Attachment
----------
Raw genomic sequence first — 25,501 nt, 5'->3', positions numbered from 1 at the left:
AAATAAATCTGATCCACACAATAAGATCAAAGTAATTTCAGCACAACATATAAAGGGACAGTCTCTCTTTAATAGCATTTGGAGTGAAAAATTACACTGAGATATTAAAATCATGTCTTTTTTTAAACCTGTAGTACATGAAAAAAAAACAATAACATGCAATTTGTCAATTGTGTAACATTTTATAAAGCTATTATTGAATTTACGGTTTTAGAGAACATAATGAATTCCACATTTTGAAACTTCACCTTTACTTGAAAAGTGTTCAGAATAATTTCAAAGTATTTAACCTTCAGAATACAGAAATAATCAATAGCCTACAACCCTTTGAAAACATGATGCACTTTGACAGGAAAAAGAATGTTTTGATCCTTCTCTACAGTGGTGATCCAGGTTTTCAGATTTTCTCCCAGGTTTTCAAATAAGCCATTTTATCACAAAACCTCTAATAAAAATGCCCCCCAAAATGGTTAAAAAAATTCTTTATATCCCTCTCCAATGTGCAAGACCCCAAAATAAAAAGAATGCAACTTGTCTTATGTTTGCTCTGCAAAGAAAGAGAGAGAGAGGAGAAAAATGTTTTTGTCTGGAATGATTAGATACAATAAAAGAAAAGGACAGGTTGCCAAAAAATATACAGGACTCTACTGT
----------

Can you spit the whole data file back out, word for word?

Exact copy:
Raw genomic sequence first — 25,501 nt, 5'->3', positions numbered from 1 at the left:
AAATAAATCTGATCCACACAATAAGATCAAAGTAATTTCAGCACAACATATAAAGGGACAGTCTCTCTTTAATAGCATTTGGAGTGAAAAATTACACTGAGATATTAAAATCATGTCTTTTTTTAAACCTGTAGTACATGAAAAAAAAACAATAACATGCAATTTGTCAATTGTGTAACATTTTATAAAGCTATTATTGAATTTACGGTTTTAGAGAACATAATGAATTCCACATTTTGAAACTTCACCTTTACTTGAAAAGTGTTCAGAATAATTTCAAAGTATTTAACCTTCAGAATACAGAAATAATCAATAGCCTACAACCCTTTGAAAACATGATGCACTTTGACAGGAAAAAGAATGTTTTGATCCTTCTCTACAGTGGTGATCCAGGTTTTCAGATTTTCTCCCAGGTTTTCAAATAAGCCATTTTATCACAAAACCTCTAATAAAAATGCCCCCCAAAATGGTTAAAAAAATTCTTTATATCCCTCTCCAATGTGCAAGACCCCAAAATAAAAAGAATGCAACTTGTCTTATGTTTGCTCTGCAAAGAAAGAGAGAGAGAGGAGAAAAATGTTTTTGTCTGGAATGATTAGATACAATAAAAGAAAAGGACAGGTTGCCAAAAAATATACAGGACTCTACTGT